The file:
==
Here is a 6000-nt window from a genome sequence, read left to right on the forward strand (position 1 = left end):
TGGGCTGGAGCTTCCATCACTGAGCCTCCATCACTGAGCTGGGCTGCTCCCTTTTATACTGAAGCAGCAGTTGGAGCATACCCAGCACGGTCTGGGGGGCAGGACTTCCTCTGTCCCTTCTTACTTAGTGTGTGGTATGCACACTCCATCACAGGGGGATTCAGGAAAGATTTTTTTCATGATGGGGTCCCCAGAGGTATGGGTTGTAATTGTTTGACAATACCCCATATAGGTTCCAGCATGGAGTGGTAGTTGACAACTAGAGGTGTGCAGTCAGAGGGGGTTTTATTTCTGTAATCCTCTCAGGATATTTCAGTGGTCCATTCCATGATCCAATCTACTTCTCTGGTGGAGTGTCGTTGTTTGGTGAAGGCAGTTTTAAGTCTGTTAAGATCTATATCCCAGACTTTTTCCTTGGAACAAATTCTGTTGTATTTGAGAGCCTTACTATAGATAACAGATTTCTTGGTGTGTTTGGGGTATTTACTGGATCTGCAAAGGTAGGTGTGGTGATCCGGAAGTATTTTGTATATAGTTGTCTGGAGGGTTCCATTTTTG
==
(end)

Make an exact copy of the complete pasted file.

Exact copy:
Here is a 6000-nt window from a genome sequence, read left to right on the forward strand (position 1 = left end):
TGGGCTGGAGCTTCCATCACTGAGCCTCCATCACTGAGCTGGGCTGCTCCCTTTTATACTGAAGCAGCAGTTGGAGCATACCCAGCACGGTCTGGGGGGCAGGACTTCCTCTGTCCCTTCTTACTTAGTGTGTGGTATGCACACTCCATCACAGGGGGATTCAGGAAAGATTTTTTTCATGATGGGGTCCCCAGAGGTATGGGTTGTAATTGTTTGACAATACCCCATATAGGTTCCAGCATGGAGTGGTAGTTGACAACTAGAGGTGTGCAGTCAGAGGGGGTTTTATTTCTGTAATCCTCTCAGGATATTTCAGTGGTCCATTCCATGATCCAATCTACTTCTCTGGTGGAGTGTCGTTGTTTGGTGAAGGCAGTTTTAAGTCTGTTAAGATCTATATCCCAGACTTTTTCCTTGGAACAAATTCTGTTGTATTTGAGAGCCTTACTATAGATAACAGATTTCTTGGTGTGTTTGGGGTATTTACTGGATCTGCAAAGGTAGGTGTGGTGATCCGGAAGTATTTTGTATATAGTTGTCTGGAGGGTTCCATTTTTG